Brandon Marshall made a nearly-opposite transition to Fitzgerald’s. In his early Broncos years, Marshall ate up defenses with a relatively short receiving game, putting him into cluster 1. After moving on to Miami and later re-uniting with Jay Cutler in Chicago, Marshall became much more of the downfield-focused target we (or I, at least) remember him as today. At 6’5″ and with his easily-displayed skills at the catch point, his early-career usage was honestly a bit surprising.
Fellow Bronco draftee Demaryius Thomas saw his usage change over time as well, though for more disappointing reasons. In his early years receiving passes from Kyle Orton, Tim Tebow, and prime Peyton Manning, Thomas utilized his Julio Jones-like blend of size and speed to catch passes all over the field, slotting neatly into cluster 4. (I’ll keep myself from talking here about how Thomas is one of the last decade or two’s most underrated receivers.) However, time passed by, and Manning’s arm lost some of its pop. That decline, followed by years playing with the Broncos’ revolving door of post-Manning quarterbacks, forced him into a shorter role in an effort to ensure easy completions for the team’s lesser quarterbacking talent. In turn, Thomas profiled much more as a cluster 1 big slot type.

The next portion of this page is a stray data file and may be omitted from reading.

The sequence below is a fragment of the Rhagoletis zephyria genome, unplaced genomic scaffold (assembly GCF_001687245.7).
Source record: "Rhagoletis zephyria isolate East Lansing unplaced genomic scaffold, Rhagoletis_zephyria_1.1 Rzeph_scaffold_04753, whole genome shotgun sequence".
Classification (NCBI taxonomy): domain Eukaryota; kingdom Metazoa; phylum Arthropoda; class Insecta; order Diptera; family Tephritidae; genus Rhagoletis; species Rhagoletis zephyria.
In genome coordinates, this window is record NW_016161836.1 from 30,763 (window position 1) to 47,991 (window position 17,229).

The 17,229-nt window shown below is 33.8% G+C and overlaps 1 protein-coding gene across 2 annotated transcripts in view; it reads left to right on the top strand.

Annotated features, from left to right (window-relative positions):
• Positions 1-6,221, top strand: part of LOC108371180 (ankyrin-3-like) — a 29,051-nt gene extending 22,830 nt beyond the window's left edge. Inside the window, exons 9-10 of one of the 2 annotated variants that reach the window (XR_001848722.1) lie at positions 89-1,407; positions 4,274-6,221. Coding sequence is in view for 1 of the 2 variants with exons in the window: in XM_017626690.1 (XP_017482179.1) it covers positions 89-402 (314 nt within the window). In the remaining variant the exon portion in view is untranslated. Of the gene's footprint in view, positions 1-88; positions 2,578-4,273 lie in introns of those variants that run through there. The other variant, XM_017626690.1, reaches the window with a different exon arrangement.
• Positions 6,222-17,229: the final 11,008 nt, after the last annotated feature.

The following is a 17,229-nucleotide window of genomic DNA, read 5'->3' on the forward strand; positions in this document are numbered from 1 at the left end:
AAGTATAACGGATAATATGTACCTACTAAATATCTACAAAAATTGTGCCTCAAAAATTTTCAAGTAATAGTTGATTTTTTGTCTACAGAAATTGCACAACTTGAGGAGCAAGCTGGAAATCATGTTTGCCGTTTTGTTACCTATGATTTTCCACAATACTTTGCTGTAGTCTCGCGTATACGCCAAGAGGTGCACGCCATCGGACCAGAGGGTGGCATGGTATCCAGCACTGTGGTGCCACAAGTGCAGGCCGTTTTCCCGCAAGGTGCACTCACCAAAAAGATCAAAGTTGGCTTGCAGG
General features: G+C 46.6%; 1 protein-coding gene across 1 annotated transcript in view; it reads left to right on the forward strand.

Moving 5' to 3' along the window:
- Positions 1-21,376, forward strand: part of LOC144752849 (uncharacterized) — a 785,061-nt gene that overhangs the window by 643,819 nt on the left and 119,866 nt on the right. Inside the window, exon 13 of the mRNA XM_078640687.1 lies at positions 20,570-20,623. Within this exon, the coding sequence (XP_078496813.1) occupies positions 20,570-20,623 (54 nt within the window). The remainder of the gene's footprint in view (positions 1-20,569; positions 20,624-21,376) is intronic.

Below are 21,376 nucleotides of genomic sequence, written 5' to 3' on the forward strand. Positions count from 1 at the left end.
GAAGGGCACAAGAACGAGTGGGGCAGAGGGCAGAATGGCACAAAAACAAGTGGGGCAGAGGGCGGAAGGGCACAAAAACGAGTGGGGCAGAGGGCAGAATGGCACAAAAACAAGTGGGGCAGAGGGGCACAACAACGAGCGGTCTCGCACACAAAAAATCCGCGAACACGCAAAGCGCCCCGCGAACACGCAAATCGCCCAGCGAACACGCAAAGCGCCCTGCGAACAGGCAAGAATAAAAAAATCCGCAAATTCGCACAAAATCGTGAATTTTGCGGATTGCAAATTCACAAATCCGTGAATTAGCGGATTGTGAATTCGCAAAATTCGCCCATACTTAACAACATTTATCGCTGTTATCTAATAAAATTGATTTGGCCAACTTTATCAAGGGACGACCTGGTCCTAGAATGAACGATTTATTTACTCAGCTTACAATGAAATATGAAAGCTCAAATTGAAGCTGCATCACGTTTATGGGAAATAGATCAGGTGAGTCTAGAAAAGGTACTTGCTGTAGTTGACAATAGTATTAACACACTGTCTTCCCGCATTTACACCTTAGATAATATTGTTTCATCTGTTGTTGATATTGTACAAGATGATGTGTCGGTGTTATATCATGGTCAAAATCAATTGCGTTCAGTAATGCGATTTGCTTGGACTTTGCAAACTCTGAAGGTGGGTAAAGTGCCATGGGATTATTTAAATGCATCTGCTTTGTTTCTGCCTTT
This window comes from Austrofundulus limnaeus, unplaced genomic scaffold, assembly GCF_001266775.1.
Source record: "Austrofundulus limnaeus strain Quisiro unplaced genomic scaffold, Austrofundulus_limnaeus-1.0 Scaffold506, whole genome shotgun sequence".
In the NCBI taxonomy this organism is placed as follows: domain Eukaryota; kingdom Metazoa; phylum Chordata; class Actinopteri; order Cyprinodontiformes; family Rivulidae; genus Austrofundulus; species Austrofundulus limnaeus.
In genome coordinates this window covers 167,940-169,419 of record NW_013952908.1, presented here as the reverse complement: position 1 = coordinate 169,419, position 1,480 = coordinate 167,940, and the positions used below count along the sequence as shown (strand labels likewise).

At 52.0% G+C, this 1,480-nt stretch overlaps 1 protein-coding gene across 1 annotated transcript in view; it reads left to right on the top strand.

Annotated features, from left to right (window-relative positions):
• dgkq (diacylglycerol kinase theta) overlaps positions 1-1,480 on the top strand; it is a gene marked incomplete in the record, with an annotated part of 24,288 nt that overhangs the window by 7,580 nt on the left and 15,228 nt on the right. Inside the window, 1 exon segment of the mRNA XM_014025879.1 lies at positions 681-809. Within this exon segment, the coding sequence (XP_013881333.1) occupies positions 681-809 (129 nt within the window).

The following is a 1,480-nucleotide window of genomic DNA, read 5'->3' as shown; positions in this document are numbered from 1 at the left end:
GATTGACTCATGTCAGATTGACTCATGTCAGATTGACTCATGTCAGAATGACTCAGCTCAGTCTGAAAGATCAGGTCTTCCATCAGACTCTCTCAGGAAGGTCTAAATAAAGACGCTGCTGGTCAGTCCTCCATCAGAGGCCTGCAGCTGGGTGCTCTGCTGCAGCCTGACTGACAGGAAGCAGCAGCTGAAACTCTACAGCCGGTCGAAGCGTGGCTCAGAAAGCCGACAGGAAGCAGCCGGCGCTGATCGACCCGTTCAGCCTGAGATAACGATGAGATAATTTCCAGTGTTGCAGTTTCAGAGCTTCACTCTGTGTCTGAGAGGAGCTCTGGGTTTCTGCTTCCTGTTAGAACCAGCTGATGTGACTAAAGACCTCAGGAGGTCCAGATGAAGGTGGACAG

But most notable of all was Wes Welker’s unforeseen turn from the small slots of cluster 3 to the screen-heavy small slots of cluster 6 upon entering New England. Ok, actually, I’m being told no one cares.
The primary purpose of this analysis was to figure out when receivers’ cluster assignments start to stabilize, and thus when those assignments become trustworthy enough to keep in studies that utilize those clusterings. For now, my operating rule will be to use receivers with 500-plus-target receivers when I need a high level of confidence in these players’ groupings, 225-plus-target receivers when I want clusters to be reasonably accurate but also want a decent sample size, and to use receivers with between 100 and 225 targets to look primarily into what we can expect from those same receivers in coming years.